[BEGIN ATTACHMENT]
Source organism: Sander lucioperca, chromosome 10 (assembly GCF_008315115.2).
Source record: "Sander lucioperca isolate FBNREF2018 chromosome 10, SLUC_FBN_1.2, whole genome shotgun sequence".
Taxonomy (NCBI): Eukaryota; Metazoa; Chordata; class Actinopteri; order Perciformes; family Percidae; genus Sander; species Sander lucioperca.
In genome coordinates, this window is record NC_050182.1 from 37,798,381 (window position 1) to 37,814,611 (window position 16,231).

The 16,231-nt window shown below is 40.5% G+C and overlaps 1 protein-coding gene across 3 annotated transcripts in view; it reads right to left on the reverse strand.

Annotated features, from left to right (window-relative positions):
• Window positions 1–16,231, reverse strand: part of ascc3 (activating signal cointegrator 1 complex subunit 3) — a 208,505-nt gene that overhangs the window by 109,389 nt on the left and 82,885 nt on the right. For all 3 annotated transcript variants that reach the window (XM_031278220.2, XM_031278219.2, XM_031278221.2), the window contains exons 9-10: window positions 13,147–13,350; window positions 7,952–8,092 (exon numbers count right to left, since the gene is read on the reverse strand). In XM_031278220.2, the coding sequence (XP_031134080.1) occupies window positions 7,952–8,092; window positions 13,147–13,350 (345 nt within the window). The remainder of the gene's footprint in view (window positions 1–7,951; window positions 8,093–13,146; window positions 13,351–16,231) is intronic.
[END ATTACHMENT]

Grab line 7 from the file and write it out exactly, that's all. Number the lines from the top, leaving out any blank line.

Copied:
• Window positions 1–16,231, reverse strand: part of ascc3 (activating signal cointegrator 1 complex subunit 3) — a 208,505-nt gene that overhangs the window by 109,389 nt on the left and 82,885 nt on the right. For all 3 annotated transcript variants that reach the window (XM_031278220.2, XM_031278219.2, XM_031278221.2), the window contains exons 9-10: window positions 13,147–13,350; window positions 7,952–8,092 (exon numbers count right to left, since the gene is read on the reverse strand). In XM_031278220.2, the coding sequence (XP_031134080.1) occupies window positions 7,952–8,092; window positions 13,147–13,350 (345 nt within the window). The remainder of the gene's footprint in view (window positions 1–7,951; window positions 8,093–13,146; window positions 13,351–16,231) is intronic.